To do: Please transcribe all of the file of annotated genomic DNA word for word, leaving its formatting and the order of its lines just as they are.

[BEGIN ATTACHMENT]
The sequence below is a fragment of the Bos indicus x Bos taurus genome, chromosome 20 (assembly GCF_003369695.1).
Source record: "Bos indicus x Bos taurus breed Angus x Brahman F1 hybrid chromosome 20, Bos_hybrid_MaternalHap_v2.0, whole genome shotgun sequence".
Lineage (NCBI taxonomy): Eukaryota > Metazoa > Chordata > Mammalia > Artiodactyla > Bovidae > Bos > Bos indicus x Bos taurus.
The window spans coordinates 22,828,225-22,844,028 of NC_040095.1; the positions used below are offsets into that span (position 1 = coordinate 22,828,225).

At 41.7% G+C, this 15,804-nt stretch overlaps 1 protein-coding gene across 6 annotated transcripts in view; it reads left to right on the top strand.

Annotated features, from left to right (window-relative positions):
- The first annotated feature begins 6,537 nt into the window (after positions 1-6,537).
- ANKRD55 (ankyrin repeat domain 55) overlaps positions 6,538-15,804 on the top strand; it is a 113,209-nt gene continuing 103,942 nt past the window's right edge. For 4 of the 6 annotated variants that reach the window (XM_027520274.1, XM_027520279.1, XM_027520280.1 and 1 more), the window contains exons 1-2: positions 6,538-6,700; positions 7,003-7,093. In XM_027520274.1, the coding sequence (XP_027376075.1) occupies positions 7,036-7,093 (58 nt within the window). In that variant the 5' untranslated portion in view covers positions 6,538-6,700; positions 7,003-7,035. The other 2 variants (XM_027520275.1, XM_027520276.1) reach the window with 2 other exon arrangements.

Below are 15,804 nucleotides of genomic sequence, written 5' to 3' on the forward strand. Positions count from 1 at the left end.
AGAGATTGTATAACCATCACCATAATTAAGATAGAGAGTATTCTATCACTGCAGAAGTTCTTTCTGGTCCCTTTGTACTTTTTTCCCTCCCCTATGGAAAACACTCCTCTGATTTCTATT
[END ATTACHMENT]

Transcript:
The sequence below is a fragment of the Bos indicus x Bos taurus genome, chromosome 20 (assembly GCF_003369695.1).
Source record: "Bos indicus x Bos taurus breed Angus x Brahman F1 hybrid chromosome 20, Bos_hybrid_MaternalHap_v2.0, whole genome shotgun sequence".
Lineage (NCBI taxonomy): Eukaryota > Metazoa > Chordata > Mammalia > Artiodactyla > Bovidae > Bos > Bos indicus x Bos taurus.
The window spans coordinates 22,828,225-22,844,028 of NC_040095.1; the positions used below are offsets into that span (position 1 = coordinate 22,828,225).

At 41.7% G+C, this 15,804-nt stretch overlaps 1 protein-coding gene across 6 annotated transcripts in view; it reads left to right on the top strand.

Annotated features, from left to right (window-relative positions):
- The first annotated feature begins 6,537 nt into the window (after positions 1-6,537).
- ANKRD55 (ankyrin repeat domain 55) overlaps positions 6,538-15,804 on the top strand; it is a 113,209-nt gene continuing 103,942 nt past the window's right edge. For 4 of the 6 annotated variants that reach the window (XM_027520274.1, XM_027520279.1, XM_027520280.1 and 1 more), the window contains exons 1-2: positions 6,538-6,700; positions 7,003-7,093. In XM_027520274.1, the coding sequence (XP_027376075.1) occupies positions 7,036-7,093 (58 nt within the window). In that variant the 5' untranslated portion in view covers positions 6,538-6,700; positions 7,003-7,035. The other 2 variants (XM_027520275.1, XM_027520276.1) reach the window with 2 other exon arrangements.

Below are 15,804 nucleotides of genomic sequence, written 5' to 3' on the forward strand. Positions count from 1 at the left end.
AGAGATTGTATAACCATCACCATAATTAAGATAGAGAGTATTCTATCACTGCAGAAGTTCTTTCTGGTCCCTTTGTACTTTTTTCCCTCCCCTATGGAAAACACTCCTCTGATTTCTATT